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Advances in chemical physics - Prigogine I.

Prigogine I., Rice S.A. Advances in chemical physics - Advision, 1970. - 167 p.
Download (direct link): advecioninphysical1970.djvu
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F. Liquid or Solid
All of these simulations were done at temperatures at or near the melting point of carbon monoxide and nitrogen. Therefore we must show that these simulations represent liquids, not solids. The following characteristics of our results all indicate that we are dealing with liquids.
The coefficients of self diffusion for each of these simulations (see Tables
II, III, IV, and V), are all very close to those measured experimentally for liquid CO.52 If we were dealing with solids these coefficients would be an order of magnitude or more smaller.
Following Verlet,44 consider the function p*,R(0 defined by
Pk b(0 = ; £ {cos KXlt) + cosxr,(0 + cos XZ,(<)} (181)
3 i= 1
where К = 4nN1/3IL, L is the length of a side of the cube enclosing the N molecules, and X^t), Y^t), and Zt{t) are the center of mass coordinates of
TABLE IV
Equilibrium Properties from Stockmayer Simulation of CO with = 1.172 Debyes and from Lennard-Jones Plus Quadrupole-Quadrupole Simulation of N2
Liquid CO N2
N 216 216
TK (71.84 ± 2.99)°K (66.29 ± 2.09)°K
TT (69.94 ± 3.59)°K (68.86 ± 2.69)°K
TR (74.67) ± 6.95)°K (62.43 ± 3.29)°K
<F2> (10.54 ± 1.18) x 10"n (dyne)2 (10.22 ± .96) x 10““ (dyne)2
<Ar2> (19.99 ± 1.50) x 10-28 (dyne-cm)2 (18.29 ± 1.29 x 10~28 (dyne-cm)2
(J2) (29.88 ± 2.78) x 10"54 (g cm2/s)2 (23.99 ± 1.27) x 10"54 (g cm2/s)
Djjf 1.86 x 10~5 cm2/s 1.15 x 10~5 cm2/s
<Vc>
N
<Vt>
N
~ —8.1 x 10“14erg ~ —6.6 x 10“14erg --13 x 10~14 erg ~ —8.4 x 10~14 erg
TABLE V
Data for Approximate Memory Functions
Simulation Stockmayer Modified Stockmayer
1.1503 x 10“13/s 0.9564 x 10~13/s
/>)* 0.5710 x 10"13/s
<a2> <v2> 0.6469 x 1026/s2 0.7406 x 1026/s2
<a2> <v2> (1.050 ± .20) x 1052/s4 (1.4067±.12) x 1052/s4
<N2> <J2> 1.2932 x 1026/s2
<$2> <J2> (3.3249±.20) x 1052/s4
133
134
В. J. BERNE AND G. D. HARP
the /th molecule at time t. For a cubic lattice, which was our initial starting configuration in each of the simulations, the distribution of Xt is given by
P(Xi) dx{ = 5^хг - у m = 1, ..., N1/3 (182)
Using this distribution, the mean and variance of pK>R are N and 0, respectively. Therefore Pk)R(0 should be TV for all times in a solid. On the other hand, for a gas or liquid the Xt are uniformly distributed between
0 and L:
dx-
P(Xi) dxt = -~ 0 < xt < L (183)
The mean and variance of pK>R for the uniform distribution are 0 and (Nj2)1/2, respectively. This implies that for a liquid, Pk,r(0 should oscillate around 0 with an amplitude of oscillation of ~(iV)1/2. Plots of Pk>r(0 for the Stockmayer and the modified Stockmayer simulation of carbon monoxide using 512 molecules are shown in Figure 5. The behavior of Pk,r(0 in each °f these simulations is that of a liquid.
Finally, consider the behavior of the mean square displacement of the center of mass of a molecule, <(AR(/))2>. R(t) is the center of mass of the molecule at time t and AR(?) = R(f) — R(0). Rahman has just completed a dynamics study of liquid and solid argon53 in the neighborhood of 84°K— the melting point of argon. He finds that for short times, 0 < t <, 2.5 x 10"13 s, the mean square displacement of an atom in the solid is identical with that of an atom in the liquid at the same temperature. That is, for short times the atoms in both states behave like free gas particles and their displacements are given by (3KTjM)t2. However, the long time behavior of these functions is quite different. In the liquid <(AR(0)2) increases mono-tonically with time. On the other hand, in the solid <(AR(f))2> reaches a maximum value of ~0.5A2 at f=~6xl0-13s and then decreases slightly in an oscillatory fashion to a value of 0.4 A2 at / = 25 x 10“13 s. The main point of interest here is that the mean square displacement in the solid is bounded, whereas in the liquid it is not. Our mean square displacements behave like Rahman’s: they increase monotonically in the real time interval 0 < t < 25 x 10“13 s. (See Figures 35 and 39.) However, we can not yet conclude from this that we are dealing with liquids because it is possible that for t > 25 x 10“13 s these functions will approach some asymptotic value characteristic of a solid. The following arguments suggest that this is not the case: If we were dealing with solids, then these functions would have approached their asymptotic values long before 25 x 10-13 s. Consider a cubic harmonic Debye solid which is a fair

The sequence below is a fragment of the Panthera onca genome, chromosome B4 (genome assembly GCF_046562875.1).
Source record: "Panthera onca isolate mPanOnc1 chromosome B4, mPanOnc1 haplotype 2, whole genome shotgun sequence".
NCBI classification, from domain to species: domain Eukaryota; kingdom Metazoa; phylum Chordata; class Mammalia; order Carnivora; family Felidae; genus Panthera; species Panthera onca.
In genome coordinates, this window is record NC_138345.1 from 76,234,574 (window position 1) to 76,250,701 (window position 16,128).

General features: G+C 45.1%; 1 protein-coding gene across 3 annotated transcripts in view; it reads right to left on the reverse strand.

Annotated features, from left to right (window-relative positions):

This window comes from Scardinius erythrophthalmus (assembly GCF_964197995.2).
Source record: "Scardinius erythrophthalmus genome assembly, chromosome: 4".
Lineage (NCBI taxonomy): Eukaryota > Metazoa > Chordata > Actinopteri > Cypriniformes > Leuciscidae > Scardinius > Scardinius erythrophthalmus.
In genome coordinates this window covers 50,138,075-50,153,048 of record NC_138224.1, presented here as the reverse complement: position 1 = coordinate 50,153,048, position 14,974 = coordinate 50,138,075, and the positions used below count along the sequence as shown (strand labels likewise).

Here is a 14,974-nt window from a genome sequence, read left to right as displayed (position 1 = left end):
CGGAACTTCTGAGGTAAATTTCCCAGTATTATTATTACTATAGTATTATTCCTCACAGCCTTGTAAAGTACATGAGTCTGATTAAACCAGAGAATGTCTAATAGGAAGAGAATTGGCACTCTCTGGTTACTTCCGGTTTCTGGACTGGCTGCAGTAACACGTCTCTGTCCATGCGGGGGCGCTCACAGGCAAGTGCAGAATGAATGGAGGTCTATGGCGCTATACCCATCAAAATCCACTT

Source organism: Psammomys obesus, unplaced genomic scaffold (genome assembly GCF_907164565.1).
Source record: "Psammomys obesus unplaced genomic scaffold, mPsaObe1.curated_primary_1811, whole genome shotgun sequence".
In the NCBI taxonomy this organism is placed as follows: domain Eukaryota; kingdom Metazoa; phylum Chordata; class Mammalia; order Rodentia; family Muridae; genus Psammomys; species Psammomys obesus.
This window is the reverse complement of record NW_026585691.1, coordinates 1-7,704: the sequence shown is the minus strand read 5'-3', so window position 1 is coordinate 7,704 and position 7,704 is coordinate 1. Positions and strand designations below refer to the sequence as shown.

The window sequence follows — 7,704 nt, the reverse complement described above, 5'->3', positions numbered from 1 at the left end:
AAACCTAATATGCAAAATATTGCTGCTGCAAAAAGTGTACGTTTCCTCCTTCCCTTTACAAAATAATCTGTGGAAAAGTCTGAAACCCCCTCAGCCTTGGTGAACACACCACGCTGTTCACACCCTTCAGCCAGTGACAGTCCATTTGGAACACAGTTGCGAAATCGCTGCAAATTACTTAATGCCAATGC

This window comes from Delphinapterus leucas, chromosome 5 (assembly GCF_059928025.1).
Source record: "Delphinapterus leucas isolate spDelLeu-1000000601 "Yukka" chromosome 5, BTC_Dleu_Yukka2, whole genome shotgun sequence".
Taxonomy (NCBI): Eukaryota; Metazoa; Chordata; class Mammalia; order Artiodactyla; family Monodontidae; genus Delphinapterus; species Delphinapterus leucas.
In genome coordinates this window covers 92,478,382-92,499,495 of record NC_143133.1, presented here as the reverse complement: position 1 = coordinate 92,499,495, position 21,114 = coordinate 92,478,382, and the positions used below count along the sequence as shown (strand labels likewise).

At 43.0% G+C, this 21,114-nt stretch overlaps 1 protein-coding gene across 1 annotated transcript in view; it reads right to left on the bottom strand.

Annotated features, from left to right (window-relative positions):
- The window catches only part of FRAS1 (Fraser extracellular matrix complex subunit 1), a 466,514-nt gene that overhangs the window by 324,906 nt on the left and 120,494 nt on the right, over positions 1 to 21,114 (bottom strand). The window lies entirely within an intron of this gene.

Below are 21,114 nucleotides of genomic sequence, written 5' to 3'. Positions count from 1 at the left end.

ON THE CALCULATION OF TIME CORRELATION FUNCTIONS
135
22
20
18
16
14
12
10
8
6
4
_ 2 <(E 0 -2 -4 -6 -8 710 -12 -14 -16 -18 -20 -22
• Modified Stockmoyer Simulation ‘'’к,?»1--7 о Stockmayer Simulation </,K,R>;-2-2
• 0 0 О О о
о о о о
10
20
25
30
t ( in 10 13 s )
Fig. 5. The functions pK,R0) from the Stockmayer and modified Stockmayer simulation
of CO.
approximation to solid nitrogen, carbon monoxide, and argon. Vineyard54 has shown that if 0D is the characteristic temperature of a solid of this type, then the mean square displacement of an atom in the lattice is given by:
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